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Yes You Can (Drink More Environmentally Responsible Beer)

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Oskar Blues' cannery row. Photo: Ryan Dearth

By Will McGough, Wake and Wander

Growing
up outside of Philadelphia, it was never much of a decision. There
were no mountains to climb. We lived the city life and my upbringing was
simple: Good beer came in a bottle, crap came in a can.

Flash forward a few
years and I'm pacing the beer aisle in a store near the Front Range of the Rockies, my
fingers still greasy from prepping my bike chain. Now immersed in an arena of outdoor
activity, my priorities have changed—biking and bottles and backpacks certainly
don’t mix. Ten years ago, this would have meant inappropriately pairing a light canned
beer with a crisp, fall ride through the foliage. Today, I’m happy to say, we
finally have options. Lots of them.

Bottles
have long ruled the craft brew scene in the United States. But that's
changing, largely thanks to Dale Katechis, founder of Longmont, Colorado-based
brewery Oskar Blues.

“I won’t call out anyone in particular, but they were all pointing and laughing at
the new kid in town,” says Katechis, recollecting the reaction he received when
he began canning his hoppy pale ale back in 2002. “They thought it was a joke,
yet today they’re all canning beer…. Talk about funny.”

That hilariously hoppy brew is Dale’s Pale Ale, a drink that has been
widely praised by beer experts and easily recognized in stores across the United States
in its red, white, and blue can. It’s true: Oskar Blues was indeed the pioneer
of the U.S. craft beer canning movement. As it approaches its 10-year
“CANniversary” in November, Osker Blues is now one of more than 220 American breweries
that have followed suit, according to Craftcans.com.

When
it comes to gear, from backpacks to tents to bikes to shoes, weight matters. Whether
heading into the backcountry or on a leisurely day hike, no one wants to lug an
ounce more than is necessary. The same goes for adult beverage choices: cans
are lighter, smaller, and easier to pack out than bottles. So cheers for the
trend in canned craft beer.

But
we're not the only winners. Cans also offer significant environmental benefits.

Replacing glass with aluminum cuts shipping costs by a
third, according to Oskar Blues' research. Oskar
Blues fits 100 cases of canned beer on a single pallet, where it could only
put 60 cases of bottled beer. The weight of each loaded pallet is the same, but
the significantly higher volume on a pallet of cans means transportation costs
are lower, as are carbon emissions generated throughout the beer's supply
chain.

“Glass
is heavier,” says Liz Shoch, senior manager of GreenBlue, a non-profit that equips businesses
with the science and resources to make products more sustainable. “When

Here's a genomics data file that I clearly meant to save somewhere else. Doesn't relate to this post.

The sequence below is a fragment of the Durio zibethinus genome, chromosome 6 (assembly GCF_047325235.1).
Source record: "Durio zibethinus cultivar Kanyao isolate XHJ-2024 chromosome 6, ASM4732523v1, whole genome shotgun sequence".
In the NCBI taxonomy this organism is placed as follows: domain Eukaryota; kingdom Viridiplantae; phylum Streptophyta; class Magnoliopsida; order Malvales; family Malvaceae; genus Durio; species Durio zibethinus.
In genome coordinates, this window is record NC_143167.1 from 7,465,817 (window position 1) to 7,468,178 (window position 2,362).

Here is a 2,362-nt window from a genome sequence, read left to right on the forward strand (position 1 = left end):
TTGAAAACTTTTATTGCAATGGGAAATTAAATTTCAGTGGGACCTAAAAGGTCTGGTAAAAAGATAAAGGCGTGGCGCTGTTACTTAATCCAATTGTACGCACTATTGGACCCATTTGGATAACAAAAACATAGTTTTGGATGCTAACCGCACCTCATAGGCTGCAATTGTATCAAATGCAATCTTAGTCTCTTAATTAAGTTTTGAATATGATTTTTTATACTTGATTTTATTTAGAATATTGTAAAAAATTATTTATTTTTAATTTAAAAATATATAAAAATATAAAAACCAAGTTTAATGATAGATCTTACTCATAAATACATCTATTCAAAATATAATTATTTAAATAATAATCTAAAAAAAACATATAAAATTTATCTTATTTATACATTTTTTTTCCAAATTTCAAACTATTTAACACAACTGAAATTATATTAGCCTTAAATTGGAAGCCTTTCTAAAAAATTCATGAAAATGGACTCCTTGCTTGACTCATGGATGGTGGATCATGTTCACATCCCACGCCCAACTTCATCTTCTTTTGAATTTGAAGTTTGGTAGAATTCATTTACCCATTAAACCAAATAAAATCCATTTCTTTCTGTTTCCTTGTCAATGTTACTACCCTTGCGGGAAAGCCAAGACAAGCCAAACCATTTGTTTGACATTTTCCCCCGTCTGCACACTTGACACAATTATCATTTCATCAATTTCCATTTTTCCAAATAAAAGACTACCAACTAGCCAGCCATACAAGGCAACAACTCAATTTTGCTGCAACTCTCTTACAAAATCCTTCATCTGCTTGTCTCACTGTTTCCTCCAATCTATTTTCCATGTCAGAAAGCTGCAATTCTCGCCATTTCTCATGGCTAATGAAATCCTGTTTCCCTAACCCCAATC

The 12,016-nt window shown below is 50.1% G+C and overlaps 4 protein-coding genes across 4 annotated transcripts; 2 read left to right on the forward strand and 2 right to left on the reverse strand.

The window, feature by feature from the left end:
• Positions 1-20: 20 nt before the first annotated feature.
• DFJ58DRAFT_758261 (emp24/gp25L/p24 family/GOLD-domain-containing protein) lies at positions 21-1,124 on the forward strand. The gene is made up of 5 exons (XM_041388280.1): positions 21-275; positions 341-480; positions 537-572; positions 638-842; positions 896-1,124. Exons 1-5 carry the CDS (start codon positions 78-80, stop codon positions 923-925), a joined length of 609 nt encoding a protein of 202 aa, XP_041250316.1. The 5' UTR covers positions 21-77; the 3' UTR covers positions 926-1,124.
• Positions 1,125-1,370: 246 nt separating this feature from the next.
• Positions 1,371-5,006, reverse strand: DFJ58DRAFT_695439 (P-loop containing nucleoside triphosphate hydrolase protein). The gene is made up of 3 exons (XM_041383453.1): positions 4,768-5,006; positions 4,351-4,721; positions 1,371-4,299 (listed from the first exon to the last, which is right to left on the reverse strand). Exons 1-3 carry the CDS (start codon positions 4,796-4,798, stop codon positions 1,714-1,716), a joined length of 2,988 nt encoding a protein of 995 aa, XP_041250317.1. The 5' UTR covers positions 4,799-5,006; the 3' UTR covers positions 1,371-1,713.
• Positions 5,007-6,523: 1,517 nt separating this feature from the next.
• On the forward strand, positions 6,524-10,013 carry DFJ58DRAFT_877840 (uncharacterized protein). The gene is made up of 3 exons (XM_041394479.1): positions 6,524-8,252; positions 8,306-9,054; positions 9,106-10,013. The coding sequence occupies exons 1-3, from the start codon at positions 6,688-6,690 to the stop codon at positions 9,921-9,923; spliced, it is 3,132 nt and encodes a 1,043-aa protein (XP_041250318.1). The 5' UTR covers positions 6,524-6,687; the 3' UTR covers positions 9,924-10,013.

you think about that in terms of transporting the materials, it takes a lot
more fuel to ship bottles, and thus increases the amount of greenhouse gases
that result during the shipping process.”

Once
the beer is packaged and shipped, the theoretical baton representing
environmental responsibility is passed on to the consumer. Although the
recyclability of the can and bottle both hover near 100 percent, statistics
collected by the EPA
show that aluminum is more likely to be recycled in the
American household. In a 2010 study, beer and soda cans were found to be
recycled at a rate of 49.6 percent, while glass containers were recycled 33.4
percent of the time. In the 2009 study, the
rates were 50.7 percent for aluminum and 31.1 percent for glass.

Minal
Mistry, also a senior manager at GreenBlue, believes the extra costs associated
with the bottle will, at some point, lead the industry to begin taking the can
more seriously. “At the end of the day it’s a business,” he said, “And the
lighter materials are going to eventually win out as transportation costs
continue to increase.”

As
for the taste debate, Katechis thinks it’s only a matter of time before both
the brewer and beer drinker see that the case for the bottle is now more
brittle than ever. The old-school argument that the can alters the taste of the
beer is one of his biggest gripes—something he has
had to work very hard to overcome
.

“Beer
is brewed and stored in metal its entire life and it never sees sunlight until
the brewer decides to put it in a bottle,” says Katechis. “Think of the can as
a mini-keg of beer. In the 10 years since we started canning, we've yet to
hear one argument for the bottle other than tradition.”

When
you start looking at the facts, it becomes obvious that both the environment
and the industry would benefit greatly from a correction of public perception.
I wonder: Given all the other environmental movements happening across America,
will consumers begin to take a stand on these issues alone? Will the fact that
the can is more portable start to make sense to people?

At
the summit of a trail in the foothills of the Rockies, I leaned
against my mountain bike and reached for a beer in my backpack. Wiping the dirt
from my bloody elbow and cracking open the still intact brew, tasting the rich,
deep flavors of the pale ale, I officially declared the can as king.

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